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Louis Jordan

Louis Jordan (July 8, 1908 - February 4, 1975) was a United States jazz and rhythm & blues musician, and one of the few such to sell well to mainstream audiences in the post swing music era.

Louis Jordan was born in Brinkley, Arkansas; his father was a local music teacher and bandleader. Jordan started out on clarinet, and also played piano professionally early in his career. Alto saxophone became his main instrument-- although Jordan became even better known as a vocalist with his ebulliant personality.

In 1932, Jordan began performing with Chick Webb and Clarence Williams, recording "Honey in the Bee Ball" for Decca Records in 1938. Though this was recorded with The Elks Rendezvous Band, Jordan would go on to play with His Tympany Five, which eventually included Bill Jennings and Carl Hogan on guitar, Wild Bill Davis and Bill Doggett on piano, Chris Columbus on drums and Dallas Bartley on bass. Jordan played alto sax and sang.

The band's sound was similar to that of Fats Waller and his rhythm, but louder, with more pronounced rhythm, and that touch of the Caribbean sound commonly called "the Spanish tinge".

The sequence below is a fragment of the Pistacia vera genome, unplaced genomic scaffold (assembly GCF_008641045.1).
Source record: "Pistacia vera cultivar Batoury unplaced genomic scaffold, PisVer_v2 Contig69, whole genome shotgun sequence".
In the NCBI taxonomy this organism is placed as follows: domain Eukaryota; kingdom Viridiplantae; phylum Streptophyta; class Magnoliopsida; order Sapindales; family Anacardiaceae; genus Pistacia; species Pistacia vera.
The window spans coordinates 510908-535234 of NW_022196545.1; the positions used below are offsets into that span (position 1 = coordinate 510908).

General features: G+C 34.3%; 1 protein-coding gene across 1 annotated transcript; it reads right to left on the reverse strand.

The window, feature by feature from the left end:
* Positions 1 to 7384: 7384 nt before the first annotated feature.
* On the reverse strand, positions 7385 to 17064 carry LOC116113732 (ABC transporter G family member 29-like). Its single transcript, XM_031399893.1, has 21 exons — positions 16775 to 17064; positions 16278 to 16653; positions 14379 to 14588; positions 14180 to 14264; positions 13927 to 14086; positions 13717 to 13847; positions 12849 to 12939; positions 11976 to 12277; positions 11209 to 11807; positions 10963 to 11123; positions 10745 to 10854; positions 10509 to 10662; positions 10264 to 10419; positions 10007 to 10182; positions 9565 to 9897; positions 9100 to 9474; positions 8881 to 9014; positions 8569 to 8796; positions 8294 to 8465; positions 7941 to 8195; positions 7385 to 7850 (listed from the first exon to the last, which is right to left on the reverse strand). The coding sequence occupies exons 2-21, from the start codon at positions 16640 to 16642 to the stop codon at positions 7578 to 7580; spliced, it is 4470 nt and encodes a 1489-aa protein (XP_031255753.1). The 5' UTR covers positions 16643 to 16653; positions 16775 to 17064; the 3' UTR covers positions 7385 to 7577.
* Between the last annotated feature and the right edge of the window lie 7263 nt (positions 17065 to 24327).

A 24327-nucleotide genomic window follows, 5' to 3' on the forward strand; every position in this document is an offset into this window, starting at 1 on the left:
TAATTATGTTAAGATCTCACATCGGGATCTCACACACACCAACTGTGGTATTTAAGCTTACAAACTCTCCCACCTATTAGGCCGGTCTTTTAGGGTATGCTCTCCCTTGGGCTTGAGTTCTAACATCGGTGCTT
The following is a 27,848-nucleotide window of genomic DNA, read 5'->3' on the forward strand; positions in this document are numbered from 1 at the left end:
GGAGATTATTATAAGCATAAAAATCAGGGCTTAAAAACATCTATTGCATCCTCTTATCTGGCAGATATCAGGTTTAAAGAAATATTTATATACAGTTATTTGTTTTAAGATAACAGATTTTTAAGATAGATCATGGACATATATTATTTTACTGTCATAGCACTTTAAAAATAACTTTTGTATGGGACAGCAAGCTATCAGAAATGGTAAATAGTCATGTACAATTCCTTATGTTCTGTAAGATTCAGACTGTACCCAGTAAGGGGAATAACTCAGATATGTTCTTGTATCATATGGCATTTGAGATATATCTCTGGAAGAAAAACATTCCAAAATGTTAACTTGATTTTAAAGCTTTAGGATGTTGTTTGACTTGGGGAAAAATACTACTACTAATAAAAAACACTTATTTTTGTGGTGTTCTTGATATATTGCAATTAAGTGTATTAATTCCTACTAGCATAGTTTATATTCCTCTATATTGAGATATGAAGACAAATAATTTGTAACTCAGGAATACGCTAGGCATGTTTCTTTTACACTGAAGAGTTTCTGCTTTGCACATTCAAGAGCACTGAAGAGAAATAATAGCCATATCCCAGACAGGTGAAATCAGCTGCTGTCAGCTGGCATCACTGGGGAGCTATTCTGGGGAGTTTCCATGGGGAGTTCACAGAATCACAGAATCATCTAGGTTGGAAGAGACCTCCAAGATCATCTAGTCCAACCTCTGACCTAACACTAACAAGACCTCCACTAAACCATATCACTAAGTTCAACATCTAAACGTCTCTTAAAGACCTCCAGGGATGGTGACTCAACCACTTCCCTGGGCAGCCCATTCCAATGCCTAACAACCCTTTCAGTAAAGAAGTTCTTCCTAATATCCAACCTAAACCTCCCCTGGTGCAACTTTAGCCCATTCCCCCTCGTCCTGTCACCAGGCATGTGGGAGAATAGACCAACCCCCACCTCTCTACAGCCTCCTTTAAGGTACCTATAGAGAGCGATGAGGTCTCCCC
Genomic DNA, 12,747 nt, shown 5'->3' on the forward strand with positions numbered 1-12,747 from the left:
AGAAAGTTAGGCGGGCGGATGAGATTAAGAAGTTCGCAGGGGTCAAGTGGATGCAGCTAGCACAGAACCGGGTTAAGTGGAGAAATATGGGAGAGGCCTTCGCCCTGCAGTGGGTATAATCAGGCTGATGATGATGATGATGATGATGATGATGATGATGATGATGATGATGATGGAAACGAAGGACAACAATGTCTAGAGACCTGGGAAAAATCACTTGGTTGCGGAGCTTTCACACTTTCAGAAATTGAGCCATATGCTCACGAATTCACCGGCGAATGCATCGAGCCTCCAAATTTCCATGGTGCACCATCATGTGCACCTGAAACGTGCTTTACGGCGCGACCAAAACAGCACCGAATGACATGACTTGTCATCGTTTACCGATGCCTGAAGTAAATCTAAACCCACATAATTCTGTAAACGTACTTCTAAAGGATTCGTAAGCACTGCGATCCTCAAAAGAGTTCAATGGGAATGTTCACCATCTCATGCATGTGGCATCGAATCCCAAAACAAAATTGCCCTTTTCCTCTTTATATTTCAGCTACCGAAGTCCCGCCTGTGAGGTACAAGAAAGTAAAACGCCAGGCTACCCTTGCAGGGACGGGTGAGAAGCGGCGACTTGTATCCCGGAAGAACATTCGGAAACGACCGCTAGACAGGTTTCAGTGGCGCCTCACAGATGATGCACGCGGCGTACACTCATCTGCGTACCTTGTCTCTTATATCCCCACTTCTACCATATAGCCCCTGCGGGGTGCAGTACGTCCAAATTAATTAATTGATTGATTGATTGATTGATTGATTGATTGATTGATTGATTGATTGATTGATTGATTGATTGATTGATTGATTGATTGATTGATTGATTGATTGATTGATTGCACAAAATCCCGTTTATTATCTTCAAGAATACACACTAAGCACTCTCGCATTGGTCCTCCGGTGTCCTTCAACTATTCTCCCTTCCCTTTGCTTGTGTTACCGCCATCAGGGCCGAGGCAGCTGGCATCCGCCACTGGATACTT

In the 1940s, Jordan released dozens of hit songs including "Saturday Night Fish Fry" (one of many contenders for the title of "First rock and roll record"), "Blue Light Boogie", "Ain't Nobody Here but Us Chickens", "Is you is or is you ain't my baby?", "Ain't That Just Like a Woman", and the multi-million seller "Choo Choo Ch'Boogie". His biggest hit was "Caldonia", with its energetic punchline, banged out by the whole band, "Caldonia! Caldonia! What makes your big head so hard?" After Jordan's success with it, the song was also recorded by Woody Herman in a famous modern arrangement, including a unison chorus by five trumpets.

Jordan's recordings celebrated African American urban life and were infused with good humor and energy that had a great influence on the development of rock and roll; some consider His music was popular with both blacks and whites. One of Jordan's biggest fans was Chuck Berry, who modelled his musical approach on Jordan's, changing the text from black life to teenage life.

By the mid 1950s, Jordan's records were not selling as well as they used to and he began switching labels. At Mercury Records, Jordan managed to update his sound and released more hits, including "Let the Good Times Roll" and "Salt Pork, West Virginia". After this, however, Jordan's popularity waned and he recorded only for a small following of enthusiasts.

Jordan died in Los Angeles, California.

The Broadway show, Five Guys Named Moe was devoted to Jordan's music.

The word tympany is an old-fashioned one meaning, "swollen, inflated, puffed-up", etymologically related to timpani, or "kettle drum", but historically separate.